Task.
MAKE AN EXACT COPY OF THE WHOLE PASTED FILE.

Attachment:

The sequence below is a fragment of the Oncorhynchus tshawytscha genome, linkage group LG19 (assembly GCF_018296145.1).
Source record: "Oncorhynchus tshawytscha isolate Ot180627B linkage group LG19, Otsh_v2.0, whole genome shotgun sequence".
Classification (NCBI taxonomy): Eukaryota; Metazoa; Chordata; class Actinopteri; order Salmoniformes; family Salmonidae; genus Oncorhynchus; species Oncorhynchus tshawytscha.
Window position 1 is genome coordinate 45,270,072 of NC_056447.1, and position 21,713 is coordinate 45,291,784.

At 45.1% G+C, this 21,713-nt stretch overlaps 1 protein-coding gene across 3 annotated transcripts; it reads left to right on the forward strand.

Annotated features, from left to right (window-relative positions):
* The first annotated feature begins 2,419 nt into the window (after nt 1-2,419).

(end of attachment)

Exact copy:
The sequence below is a fragment of the Oncorhynchus tshawytscha genome, linkage group LG19 (assembly GCF_018296145.1).
Source record: "Oncorhynchus tshawytscha isolate Ot180627B linkage group LG19, Otsh_v2.0, whole genome shotgun sequence".
Classification (NCBI taxonomy): Eukaryota; Metazoa; Chordata; class Actinopteri; order Salmoniformes; family Salmonidae; genus Oncorhynchus; species Oncorhynchus tshawytscha.
Window position 1 is genome coordinate 45,270,072 of NC_056447.1, and position 21,713 is coordinate 45,291,784.

At 45.1% G+C, this 21,713-nt stretch overlaps 1 protein-coding gene across 3 annotated transcripts; it reads left to right on the forward strand.

Annotated features, from left to right (window-relative positions):
* The first annotated feature begins 2,419 nt into the window (after nt 1-2,419).